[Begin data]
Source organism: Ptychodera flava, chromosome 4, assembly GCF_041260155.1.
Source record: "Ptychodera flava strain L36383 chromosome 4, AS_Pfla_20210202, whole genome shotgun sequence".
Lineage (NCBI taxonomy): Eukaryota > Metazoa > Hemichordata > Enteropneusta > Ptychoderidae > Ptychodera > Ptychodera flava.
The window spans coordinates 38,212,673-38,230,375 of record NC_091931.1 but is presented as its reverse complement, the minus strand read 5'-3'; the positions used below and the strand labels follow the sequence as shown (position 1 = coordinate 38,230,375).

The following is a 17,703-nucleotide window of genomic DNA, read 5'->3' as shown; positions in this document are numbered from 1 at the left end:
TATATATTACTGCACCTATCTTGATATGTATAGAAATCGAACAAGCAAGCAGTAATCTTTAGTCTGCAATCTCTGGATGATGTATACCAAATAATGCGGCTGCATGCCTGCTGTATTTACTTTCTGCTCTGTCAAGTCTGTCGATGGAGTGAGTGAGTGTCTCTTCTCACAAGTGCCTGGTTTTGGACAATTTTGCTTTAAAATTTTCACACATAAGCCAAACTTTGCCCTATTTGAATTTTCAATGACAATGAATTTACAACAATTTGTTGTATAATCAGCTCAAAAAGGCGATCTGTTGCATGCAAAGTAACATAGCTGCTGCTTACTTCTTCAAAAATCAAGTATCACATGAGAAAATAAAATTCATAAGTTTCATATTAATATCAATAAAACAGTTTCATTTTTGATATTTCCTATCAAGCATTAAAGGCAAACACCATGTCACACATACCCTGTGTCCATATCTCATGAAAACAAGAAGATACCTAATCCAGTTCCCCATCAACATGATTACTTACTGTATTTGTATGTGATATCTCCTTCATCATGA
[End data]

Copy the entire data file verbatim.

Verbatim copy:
Source organism: Ptychodera flava, chromosome 4, assembly GCF_041260155.1.
Source record: "Ptychodera flava strain L36383 chromosome 4, AS_Pfla_20210202, whole genome shotgun sequence".
Lineage (NCBI taxonomy): Eukaryota > Metazoa > Hemichordata > Enteropneusta > Ptychoderidae > Ptychodera > Ptychodera flava.
The window spans coordinates 38,212,673-38,230,375 of record NC_091931.1 but is presented as its reverse complement, the minus strand read 5'-3'; the positions used below and the strand labels follow the sequence as shown (position 1 = coordinate 38,230,375).

The following is a 17,703-nucleotide window of genomic DNA, read 5'->3' as shown; positions in this document are numbered from 1 at the left end:
TATATATTACTGCACCTATCTTGATATGTATAGAAATCGAACAAGCAAGCAGTAATCTTTAGTCTGCAATCTCTGGATGATGTATACCAAATAATGCGGCTGCATGCCTGCTGTATTTACTTTCTGCTCTGTCAAGTCTGTCGATGGAGTGAGTGAGTGTCTCTTCTCACAAGTGCCTGGTTTTGGACAATTTTGCTTTAAAATTTTCACACATAAGCCAAACTTTGCCCTATTTGAATTTTCAATGACAATGAATTTACAACAATTTGTTGTATAATCAGCTCAAAAAGGCGATCTGTTGCATGCAAAGTAACATAGCTGCTGCTTACTTCTTCAAAAATCAAGTATCACATGAGAAAATAAAATTCATAAGTTTCATATTAATATCAATAAAACAGTTTCATTTTTGATATTTCCTATCAAGCATTAAAGGCAAACACCATGTCACACATACCCTGTGTCCATATCTCATGAAAACAAGAAGATACCTAATCCAGTTCCCCATCAACATGATTACTTACTGTATTTGTATGTGATATCTCCTTCATCATGA